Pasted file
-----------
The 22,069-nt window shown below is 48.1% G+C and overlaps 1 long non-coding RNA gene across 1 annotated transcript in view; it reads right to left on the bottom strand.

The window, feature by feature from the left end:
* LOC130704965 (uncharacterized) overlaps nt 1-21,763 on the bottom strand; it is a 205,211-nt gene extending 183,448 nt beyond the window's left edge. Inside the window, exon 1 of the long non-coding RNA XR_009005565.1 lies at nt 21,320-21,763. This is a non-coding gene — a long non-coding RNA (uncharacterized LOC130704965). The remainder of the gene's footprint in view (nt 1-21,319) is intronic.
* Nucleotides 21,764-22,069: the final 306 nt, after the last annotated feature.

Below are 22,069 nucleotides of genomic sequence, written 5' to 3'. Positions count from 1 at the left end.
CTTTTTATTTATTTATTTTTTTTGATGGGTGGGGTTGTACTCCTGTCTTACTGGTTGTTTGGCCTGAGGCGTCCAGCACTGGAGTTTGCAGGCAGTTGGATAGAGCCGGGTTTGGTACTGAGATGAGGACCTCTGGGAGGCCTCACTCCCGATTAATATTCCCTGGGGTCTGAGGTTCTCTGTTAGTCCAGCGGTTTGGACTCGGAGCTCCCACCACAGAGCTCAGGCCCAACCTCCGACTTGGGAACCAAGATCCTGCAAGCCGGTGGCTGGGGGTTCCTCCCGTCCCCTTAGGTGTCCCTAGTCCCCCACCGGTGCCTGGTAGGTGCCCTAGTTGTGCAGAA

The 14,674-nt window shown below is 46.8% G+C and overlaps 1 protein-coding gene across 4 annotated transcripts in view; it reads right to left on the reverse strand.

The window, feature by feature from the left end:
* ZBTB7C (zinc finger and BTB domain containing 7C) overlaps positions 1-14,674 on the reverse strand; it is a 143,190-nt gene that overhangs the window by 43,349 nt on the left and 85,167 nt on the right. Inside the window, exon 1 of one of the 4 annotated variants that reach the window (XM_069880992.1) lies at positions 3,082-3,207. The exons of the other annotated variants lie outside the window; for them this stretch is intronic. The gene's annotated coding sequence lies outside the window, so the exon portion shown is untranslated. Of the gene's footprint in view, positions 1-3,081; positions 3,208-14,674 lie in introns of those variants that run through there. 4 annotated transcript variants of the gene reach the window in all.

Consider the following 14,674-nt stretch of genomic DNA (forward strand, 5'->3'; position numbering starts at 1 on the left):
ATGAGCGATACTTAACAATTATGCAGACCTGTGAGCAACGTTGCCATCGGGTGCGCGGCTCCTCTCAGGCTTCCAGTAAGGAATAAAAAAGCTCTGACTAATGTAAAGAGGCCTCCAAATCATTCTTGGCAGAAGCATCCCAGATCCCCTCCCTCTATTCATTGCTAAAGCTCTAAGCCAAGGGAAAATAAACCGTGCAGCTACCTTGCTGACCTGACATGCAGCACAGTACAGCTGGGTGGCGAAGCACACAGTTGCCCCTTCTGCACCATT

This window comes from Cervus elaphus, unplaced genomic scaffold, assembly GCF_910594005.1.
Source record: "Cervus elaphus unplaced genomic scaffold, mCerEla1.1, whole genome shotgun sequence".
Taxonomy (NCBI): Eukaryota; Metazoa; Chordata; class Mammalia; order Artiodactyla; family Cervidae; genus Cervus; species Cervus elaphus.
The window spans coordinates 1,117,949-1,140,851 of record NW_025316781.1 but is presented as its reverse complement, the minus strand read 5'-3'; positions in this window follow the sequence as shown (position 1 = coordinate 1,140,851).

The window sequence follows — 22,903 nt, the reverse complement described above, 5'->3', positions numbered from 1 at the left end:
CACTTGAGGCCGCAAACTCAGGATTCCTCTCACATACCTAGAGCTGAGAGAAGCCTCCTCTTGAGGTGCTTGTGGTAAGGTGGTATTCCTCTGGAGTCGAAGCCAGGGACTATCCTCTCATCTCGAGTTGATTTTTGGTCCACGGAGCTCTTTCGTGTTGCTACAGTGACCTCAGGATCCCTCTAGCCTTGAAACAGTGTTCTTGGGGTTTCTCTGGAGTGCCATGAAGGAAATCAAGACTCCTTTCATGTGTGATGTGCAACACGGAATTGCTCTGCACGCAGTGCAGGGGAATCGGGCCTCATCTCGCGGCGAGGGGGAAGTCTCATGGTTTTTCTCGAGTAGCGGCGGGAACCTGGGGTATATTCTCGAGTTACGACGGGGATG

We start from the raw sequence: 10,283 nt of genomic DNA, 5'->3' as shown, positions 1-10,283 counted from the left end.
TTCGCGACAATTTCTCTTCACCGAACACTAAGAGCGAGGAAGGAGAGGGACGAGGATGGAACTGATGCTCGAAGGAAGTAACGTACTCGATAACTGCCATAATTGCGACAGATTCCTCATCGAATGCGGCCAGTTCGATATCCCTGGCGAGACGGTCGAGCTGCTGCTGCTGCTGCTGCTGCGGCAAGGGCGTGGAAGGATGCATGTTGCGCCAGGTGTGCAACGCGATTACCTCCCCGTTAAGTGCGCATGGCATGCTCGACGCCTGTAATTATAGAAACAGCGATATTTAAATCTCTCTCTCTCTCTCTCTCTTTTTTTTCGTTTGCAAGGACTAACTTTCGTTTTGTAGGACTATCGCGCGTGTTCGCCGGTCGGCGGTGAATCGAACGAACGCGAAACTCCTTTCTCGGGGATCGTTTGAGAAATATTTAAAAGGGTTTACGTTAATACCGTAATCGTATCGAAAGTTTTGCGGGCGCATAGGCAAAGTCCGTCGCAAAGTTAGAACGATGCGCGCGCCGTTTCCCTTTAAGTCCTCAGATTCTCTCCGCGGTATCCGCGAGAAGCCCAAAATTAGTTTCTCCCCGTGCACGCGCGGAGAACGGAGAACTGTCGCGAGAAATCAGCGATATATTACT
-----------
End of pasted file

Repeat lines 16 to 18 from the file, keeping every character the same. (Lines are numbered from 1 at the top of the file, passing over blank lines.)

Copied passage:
The window sequence follows — 22,903 nt, the reverse complement described above, 5'->3', positions numbered from 1 at the left end:
CACTTGAGGCCGCAAACTCAGGATTCCTCTCACATACCTAGAGCTGAGAGAAGCCTCCTCTTGAGGTGCTTGTGGTAAGGTGGTATTCCTCTGGAGTCGAAGCCAGGGACTATCCTCTCATCTCGAGTTGATTTTTGGTCCACGGAGCTCTTTCGTGTTGCTACAGTGACCTCAGGATCCCTCTAGCCTTGAAACAGTGTTCTTGGGGTTTCTCTGGAGTGCCATGAAGGAAATCAAGACTCCTTTCATGTGTGATGTGCAACACGGAATTGCTCTGCACGCAGTGCAGGGGAATCGGGCCTCATCTCGCGGCGAGGGGGAAGTCTCATGGTTTTTCTCGAGTAGCGGCGGGAACCTGGGGTATATTCTCGAGTTACGACGGGGATG

We start from the raw sequence: 10,283 nt of genomic DNA, 5'->3' as shown, positions 1-10,283 counted from the left end.